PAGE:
Toxic workplace spats between Western Bay workers and their bosses sometimes boil over into formal employment hearings - with 55 such applications last year.
From a bar worker unjustifiably dismissed for refusing to wear a cowboy hat to a shoe shop owner who forged a letter of complaint against an employee, the Employment Relations Authority (ERA) hears the quirkiest of workplace disputes.
The authority received 55 applications from parties in Tauranga and the Western Bay last year, which resulted in 20 determinations.
Tauranga Chamber of Commerce chief executive Max Mason said the most common grievances between employers and employees arose from unfair dismissals.
Failing to go through the correct processes when firing an employee often came back to bite employers, he said.
"Typically what happens is an employer is aware that the performance of an employee is slipping or inadequate and their level of frustration rises and rises and then it snaps.
"Sometimes it's because the person has been put in the wrong job, or they've been given inadequate training, or expectations are not clear."
Regular performance reviews can help alleviate any workplace blow-ups, Mr Mason said.
Early this month, a Tauranga bus driver had her workplace grievance heard by the ERA after receiving a written warning for refusing to let a child on board because he presented a $20 note to pay his $1.80 fare.
Kay Pridmore was issued the warning last October by Go Bus Transport after leaving the child behind and then later telling her supervisor if she wanted to give change she would work in a "f***ing bank".
Ms Pridmore took Go Bus to the ERA because she said the warning she received about her behaviour unjustifiably disadvantaged her employment. The authority found she had not been unjustifiably disadvantaged.
Earlier this month, a Nelson rest home worker dismissed after hiding behind a door when discovered with a gardener in a dead resident's flat was awarded more than $10,000 for legal costs when she took her case to the ERA - on top of more than $6275 already awarded for lost wages and compensation.
However, an Oamaru meat worker sacked for squirting a colleague in the face with a high-pressure hot water hose failed to get his job back following an ERA decision.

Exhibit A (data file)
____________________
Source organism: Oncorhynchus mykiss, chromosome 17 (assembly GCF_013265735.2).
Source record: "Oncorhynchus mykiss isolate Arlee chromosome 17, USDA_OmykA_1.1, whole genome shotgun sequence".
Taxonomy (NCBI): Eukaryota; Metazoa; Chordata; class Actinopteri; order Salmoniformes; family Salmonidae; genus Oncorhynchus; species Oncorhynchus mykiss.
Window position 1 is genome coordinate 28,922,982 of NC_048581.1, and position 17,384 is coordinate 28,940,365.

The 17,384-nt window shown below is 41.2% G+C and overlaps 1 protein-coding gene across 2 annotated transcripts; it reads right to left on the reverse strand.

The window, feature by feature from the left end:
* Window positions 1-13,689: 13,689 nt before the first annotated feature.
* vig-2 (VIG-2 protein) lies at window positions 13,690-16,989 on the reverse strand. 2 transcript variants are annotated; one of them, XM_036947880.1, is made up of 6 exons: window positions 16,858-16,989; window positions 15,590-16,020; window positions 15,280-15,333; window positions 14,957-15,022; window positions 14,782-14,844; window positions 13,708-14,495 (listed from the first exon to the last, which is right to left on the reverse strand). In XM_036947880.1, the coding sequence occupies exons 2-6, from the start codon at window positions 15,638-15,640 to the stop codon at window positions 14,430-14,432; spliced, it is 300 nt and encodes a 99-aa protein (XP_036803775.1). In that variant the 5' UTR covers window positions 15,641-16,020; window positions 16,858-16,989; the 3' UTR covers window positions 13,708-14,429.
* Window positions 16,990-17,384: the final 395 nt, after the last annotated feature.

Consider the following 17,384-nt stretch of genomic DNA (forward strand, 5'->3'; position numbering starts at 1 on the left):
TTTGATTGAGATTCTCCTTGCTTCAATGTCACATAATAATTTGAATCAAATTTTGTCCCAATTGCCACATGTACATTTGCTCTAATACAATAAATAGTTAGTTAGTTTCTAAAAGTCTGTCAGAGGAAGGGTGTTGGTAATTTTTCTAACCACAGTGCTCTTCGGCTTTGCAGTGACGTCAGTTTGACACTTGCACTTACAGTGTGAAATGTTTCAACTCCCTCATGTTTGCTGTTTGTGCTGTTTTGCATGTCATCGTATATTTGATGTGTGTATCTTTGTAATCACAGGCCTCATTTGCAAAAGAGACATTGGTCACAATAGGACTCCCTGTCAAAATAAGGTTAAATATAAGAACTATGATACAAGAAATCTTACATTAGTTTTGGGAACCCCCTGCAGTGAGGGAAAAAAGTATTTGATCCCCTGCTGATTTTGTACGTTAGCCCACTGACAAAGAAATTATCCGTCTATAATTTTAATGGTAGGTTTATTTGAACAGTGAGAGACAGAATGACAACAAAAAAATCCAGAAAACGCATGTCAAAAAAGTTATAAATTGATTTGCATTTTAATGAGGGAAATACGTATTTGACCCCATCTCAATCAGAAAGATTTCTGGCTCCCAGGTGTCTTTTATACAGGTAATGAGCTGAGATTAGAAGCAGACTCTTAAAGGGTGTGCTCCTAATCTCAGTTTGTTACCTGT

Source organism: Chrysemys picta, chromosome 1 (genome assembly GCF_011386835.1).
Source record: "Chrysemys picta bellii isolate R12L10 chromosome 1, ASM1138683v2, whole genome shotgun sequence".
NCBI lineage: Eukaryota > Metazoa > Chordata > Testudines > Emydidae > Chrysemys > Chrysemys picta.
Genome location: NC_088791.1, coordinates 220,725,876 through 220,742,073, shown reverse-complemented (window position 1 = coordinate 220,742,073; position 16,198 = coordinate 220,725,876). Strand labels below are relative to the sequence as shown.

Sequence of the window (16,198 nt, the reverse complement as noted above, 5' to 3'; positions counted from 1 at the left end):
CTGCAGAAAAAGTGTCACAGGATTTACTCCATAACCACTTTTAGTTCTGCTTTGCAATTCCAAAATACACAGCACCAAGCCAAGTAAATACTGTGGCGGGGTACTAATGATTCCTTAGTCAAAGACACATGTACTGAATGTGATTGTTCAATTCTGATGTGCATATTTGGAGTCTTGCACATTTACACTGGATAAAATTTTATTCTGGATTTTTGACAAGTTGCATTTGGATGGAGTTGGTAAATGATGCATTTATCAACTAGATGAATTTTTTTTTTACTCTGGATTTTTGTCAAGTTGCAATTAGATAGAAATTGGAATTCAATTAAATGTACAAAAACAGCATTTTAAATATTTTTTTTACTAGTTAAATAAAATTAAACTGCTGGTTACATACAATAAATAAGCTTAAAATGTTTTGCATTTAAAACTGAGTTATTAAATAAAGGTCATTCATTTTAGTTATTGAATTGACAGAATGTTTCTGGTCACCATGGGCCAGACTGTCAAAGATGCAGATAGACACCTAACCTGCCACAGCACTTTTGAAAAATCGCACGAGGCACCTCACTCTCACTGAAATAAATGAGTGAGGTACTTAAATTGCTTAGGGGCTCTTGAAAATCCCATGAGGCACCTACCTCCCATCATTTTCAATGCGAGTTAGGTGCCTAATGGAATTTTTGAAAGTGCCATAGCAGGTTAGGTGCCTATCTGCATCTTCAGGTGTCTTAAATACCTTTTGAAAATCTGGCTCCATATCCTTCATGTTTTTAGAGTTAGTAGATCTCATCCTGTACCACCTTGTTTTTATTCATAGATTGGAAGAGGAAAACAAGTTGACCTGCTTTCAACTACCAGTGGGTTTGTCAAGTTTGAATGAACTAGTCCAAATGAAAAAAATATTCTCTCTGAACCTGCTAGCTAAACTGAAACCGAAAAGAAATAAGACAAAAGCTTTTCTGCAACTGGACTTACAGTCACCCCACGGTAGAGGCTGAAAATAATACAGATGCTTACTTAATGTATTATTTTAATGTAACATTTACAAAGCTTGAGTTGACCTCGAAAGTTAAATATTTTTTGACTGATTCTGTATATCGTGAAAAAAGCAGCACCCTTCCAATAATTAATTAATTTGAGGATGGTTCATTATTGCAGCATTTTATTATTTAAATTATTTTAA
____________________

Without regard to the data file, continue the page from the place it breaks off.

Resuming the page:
In the past two years, 811 of the authority's determinations ruled in favour of the employee and 691 in favour of the employer.
Employers and Manufacturers Association employment services manager David Lowe said despite the ratio of determinations favouring workers, he did not believe the authority was biased.
"I think that the employment law requirements that it is their job to interpret are difficult for employers to get right.
"We certainly know from the statistics that when it comes to performance-related matters, employers get that wrong 85 per cent of the time."
The authority had been working hard to improve consistency between authority members' determinations, Mr Lowe said.
"Previously the Wellington authority was operating quite differently to the rest of the country ... The average awards were much higher than anywhere else."
The average cost to an employer when they lost a grievance was $35,000, which was "almost crippling for some small businesses", he said.
Last year the ERA received 1985 hearing applications; however only 914 cases made it through the full ERA hearing process. Most were settled by mediation.
The authority was established in 2000. Cases are heard in Auckland, Wellington and Christchurch and determinations are legally binding.
Parties unhappy with an ERA decision can appeal to the Employment Court.
By the numbers
55 Tauranga and Western Bay of Plenty ERA applications received in 2012, 20 determinations.
35 Tauranga and Western Bay of Plenty ERA applications received in 2011, 25 determinations.
1985 total ERA applications received nationwide in 2012, 914 determinations.
397 found in favour of employee, 311 in favour of employer.
2239 total ERA applications received nationwide in 2011, 958 determinations.
414 found in favour of employee, 380 in favour of employer.